DevOps Institute announced its lineup for 2022 events and webinars and plans for two new DevOps certifications.

January 12, 2022

Oxeye unveiled an open-source initiative with the introduction of Ox4Shell.

January 12, 2022

Quali Torque platform is now available to Microsoft Azure users on the Azure Marketplace.

January 11, 2022

CircleCI announced a free tier for CI/CD.

January 11, 2022

GlobalLogic, a Hitachi Group Company, announced availability of OpeNgine version 2.1.

January 11, 2022

The Application Security Division of NTT introduced the next phase of The WhiteHat Vantage Platform, Vantage Prevent, a patented solution that enables enterprises to conduct dynamic application security testing (DAST) at each phase of the development cycle and prevent exploitable vulnerabilities from reaching production.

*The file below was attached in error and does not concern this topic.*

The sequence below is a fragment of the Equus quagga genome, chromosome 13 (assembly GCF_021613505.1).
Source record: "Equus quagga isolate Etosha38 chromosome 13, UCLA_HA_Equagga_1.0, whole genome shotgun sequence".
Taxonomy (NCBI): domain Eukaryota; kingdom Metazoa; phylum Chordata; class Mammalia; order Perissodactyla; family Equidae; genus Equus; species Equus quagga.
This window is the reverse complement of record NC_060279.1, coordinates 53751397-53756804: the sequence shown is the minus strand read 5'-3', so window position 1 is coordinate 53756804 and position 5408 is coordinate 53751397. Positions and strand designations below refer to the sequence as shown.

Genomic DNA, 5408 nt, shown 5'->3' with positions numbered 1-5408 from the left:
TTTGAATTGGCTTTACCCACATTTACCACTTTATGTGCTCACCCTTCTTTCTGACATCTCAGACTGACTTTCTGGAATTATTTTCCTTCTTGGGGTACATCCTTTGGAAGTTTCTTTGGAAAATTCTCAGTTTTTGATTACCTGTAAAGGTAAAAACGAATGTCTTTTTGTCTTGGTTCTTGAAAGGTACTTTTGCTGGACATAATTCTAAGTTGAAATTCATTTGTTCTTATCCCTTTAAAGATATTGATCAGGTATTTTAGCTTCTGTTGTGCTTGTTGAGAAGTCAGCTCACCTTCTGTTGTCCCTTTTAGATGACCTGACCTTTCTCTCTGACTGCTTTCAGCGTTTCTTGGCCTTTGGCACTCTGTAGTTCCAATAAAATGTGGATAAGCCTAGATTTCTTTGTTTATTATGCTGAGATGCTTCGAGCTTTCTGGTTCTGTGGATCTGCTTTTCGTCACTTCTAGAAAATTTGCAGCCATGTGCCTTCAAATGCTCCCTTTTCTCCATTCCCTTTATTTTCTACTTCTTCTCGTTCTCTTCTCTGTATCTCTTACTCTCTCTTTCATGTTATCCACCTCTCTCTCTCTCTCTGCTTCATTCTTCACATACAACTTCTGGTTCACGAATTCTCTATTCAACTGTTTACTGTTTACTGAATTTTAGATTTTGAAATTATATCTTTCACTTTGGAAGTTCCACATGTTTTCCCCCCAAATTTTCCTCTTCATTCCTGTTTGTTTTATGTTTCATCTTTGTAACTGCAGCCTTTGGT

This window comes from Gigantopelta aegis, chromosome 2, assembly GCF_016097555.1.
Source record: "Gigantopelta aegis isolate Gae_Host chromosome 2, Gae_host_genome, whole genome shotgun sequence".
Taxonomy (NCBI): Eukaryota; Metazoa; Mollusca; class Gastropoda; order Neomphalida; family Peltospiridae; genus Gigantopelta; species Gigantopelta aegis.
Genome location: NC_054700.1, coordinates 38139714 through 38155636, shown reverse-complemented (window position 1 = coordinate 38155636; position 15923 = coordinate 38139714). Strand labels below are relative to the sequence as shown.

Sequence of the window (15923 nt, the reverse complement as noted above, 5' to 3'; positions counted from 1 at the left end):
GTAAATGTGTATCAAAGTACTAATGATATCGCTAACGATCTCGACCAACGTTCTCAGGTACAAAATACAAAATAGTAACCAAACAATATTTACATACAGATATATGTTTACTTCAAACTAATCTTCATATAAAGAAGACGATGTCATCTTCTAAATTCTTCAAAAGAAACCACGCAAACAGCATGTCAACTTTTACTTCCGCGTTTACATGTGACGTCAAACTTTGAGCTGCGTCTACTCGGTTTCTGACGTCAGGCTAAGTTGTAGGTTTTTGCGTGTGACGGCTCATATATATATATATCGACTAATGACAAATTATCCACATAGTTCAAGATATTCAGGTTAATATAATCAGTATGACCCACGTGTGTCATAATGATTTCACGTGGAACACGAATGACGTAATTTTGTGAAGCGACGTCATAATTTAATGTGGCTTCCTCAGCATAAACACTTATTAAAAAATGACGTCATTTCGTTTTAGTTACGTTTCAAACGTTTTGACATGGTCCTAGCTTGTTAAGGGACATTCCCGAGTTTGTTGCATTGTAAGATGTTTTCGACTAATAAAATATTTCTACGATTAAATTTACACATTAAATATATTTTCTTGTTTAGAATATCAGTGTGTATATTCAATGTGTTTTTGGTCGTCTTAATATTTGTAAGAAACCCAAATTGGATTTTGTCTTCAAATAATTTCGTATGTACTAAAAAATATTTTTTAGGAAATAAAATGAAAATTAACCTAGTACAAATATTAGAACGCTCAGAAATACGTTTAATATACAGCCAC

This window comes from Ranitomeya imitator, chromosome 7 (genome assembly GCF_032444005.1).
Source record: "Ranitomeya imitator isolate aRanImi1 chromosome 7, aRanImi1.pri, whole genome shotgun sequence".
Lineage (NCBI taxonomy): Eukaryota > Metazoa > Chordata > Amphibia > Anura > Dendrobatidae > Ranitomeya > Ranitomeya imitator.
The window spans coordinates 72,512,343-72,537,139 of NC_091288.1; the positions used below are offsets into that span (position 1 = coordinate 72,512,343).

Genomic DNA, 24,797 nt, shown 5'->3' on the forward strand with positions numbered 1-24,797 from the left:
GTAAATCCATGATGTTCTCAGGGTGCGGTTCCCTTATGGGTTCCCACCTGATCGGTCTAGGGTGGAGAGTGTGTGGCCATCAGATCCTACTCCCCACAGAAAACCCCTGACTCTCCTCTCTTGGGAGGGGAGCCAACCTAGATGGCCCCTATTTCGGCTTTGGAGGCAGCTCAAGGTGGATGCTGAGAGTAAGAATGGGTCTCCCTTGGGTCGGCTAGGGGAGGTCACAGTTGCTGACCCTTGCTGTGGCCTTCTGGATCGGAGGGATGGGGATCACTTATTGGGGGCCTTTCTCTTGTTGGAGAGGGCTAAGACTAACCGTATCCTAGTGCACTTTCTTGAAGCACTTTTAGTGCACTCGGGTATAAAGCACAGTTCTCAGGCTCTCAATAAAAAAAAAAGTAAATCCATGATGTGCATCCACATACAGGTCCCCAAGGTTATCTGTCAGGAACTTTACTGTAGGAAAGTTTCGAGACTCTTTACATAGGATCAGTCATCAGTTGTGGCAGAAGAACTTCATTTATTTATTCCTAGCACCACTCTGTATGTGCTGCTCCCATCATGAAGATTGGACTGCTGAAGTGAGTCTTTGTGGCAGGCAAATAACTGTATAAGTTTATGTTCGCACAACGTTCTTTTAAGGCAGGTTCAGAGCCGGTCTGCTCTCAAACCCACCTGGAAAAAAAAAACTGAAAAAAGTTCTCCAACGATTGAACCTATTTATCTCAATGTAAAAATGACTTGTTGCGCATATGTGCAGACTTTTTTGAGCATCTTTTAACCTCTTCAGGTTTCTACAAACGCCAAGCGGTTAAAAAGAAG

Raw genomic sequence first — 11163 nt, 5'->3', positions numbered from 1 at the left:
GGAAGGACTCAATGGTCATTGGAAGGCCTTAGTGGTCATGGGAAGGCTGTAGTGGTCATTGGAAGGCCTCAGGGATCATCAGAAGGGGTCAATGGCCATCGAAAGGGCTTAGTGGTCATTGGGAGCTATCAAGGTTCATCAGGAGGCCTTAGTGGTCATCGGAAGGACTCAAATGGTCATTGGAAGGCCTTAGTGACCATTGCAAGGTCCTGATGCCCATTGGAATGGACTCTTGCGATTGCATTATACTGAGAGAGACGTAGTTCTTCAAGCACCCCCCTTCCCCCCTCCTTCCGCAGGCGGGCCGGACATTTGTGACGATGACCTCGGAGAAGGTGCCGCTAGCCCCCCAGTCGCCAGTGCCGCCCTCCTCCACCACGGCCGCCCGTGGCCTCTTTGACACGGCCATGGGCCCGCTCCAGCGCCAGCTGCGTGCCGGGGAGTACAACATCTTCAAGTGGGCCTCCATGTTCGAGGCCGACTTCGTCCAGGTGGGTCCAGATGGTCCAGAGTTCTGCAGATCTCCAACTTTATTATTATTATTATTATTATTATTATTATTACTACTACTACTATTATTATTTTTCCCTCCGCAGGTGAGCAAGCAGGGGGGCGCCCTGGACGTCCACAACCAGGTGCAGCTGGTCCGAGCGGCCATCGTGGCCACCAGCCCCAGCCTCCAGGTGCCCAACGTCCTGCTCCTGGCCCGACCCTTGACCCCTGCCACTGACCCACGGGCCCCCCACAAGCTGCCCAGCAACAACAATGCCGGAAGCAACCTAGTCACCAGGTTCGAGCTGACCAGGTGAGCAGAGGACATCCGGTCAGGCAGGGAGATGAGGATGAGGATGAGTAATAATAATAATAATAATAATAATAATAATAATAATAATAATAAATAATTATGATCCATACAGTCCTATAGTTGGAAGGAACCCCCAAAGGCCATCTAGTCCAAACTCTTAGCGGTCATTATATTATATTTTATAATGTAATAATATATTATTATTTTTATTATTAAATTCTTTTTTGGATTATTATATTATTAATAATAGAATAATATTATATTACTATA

January 10, 2022

BrowserStack announced the acquisition of Nightwatch.js, the open-source test automation framework.

January 06, 2022

BMC announced new capabilities and integrations across its BMC AMI (Automated Mainframe Intelligence) and BMC Compuware portfolios.

January 06, 2022

ShiftLeft announced that its Intelligent-SCA product added scanning and attackability analysis for JavaScript (JS) and the TypeScript (TS) language to the ShiftLeft CORE platform.

January 06, 2022

Progress announced the latest release of Progress Fiddler Everywhere, its popular web debugging proxy tool.

January 05, 2022

Solo.io announced a new open-source project, BumbleBee, that simplifies the developer experience for building, packaging, and distributing eBPF tools.

January 05, 2022

Forty8Fifty Labs and Old Street Solutions announced that they are partnering in the development and delivery of solutions that simplify the collaboration and use of Atlassian Jira and Confluence.